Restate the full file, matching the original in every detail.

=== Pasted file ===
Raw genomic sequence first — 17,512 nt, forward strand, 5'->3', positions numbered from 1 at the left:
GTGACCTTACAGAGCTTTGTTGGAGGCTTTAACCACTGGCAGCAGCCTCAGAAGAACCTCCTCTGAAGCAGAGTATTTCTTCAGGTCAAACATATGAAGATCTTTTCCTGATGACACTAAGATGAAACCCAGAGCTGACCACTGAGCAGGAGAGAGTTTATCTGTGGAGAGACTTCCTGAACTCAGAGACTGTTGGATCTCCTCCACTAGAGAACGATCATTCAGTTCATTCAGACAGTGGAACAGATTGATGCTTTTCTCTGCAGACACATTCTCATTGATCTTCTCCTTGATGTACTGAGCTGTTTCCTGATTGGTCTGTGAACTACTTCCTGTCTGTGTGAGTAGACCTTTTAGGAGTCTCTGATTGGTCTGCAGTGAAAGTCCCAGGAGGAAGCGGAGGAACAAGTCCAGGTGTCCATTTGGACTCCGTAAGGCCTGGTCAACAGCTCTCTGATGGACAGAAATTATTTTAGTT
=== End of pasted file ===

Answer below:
Raw genomic sequence first — 17,512 nt, forward strand, 5'->3', positions numbered from 1 at the left:
GTGACCTTACAGAGCTTTGTTGGAGGCTTTAACCACTGGCAGCAGCCTCAGAAGAACCTCCTCTGAAGCAGAGTATTTCTTCAGGTCAAACATATGAAGATCTTTTCCTGATGACACTAAGATGAAACCCAGAGCTGACCACTGAGCAGGAGAGAGTTTATCTGTGGAGAGACTTCCTGAACTCAGAGACTGTTGGATCTCCTCCACTAGAGAACGATCATTCAGTTCATTCAGACAGTGGAACAGATTGATGCTTTTCTCTGCAGACACATTCTCATTGATCTTCTCCTTGATGTACTGAGCTGTTTCCTGATTGGTCTGTGAACTACTTCCTGTCTGTGTGAGTAGACCTTTTAGGAGTCTCTGATTGGTCTGCAGTGAAAGTCCCAGGAGGAAGCGGAGGAACAAGTCCAGGTGTCCATTTGGACTCCGTAAGGCCTGGTCAACAGCTCTCTGATGGACAGAAATTATTTTAGTT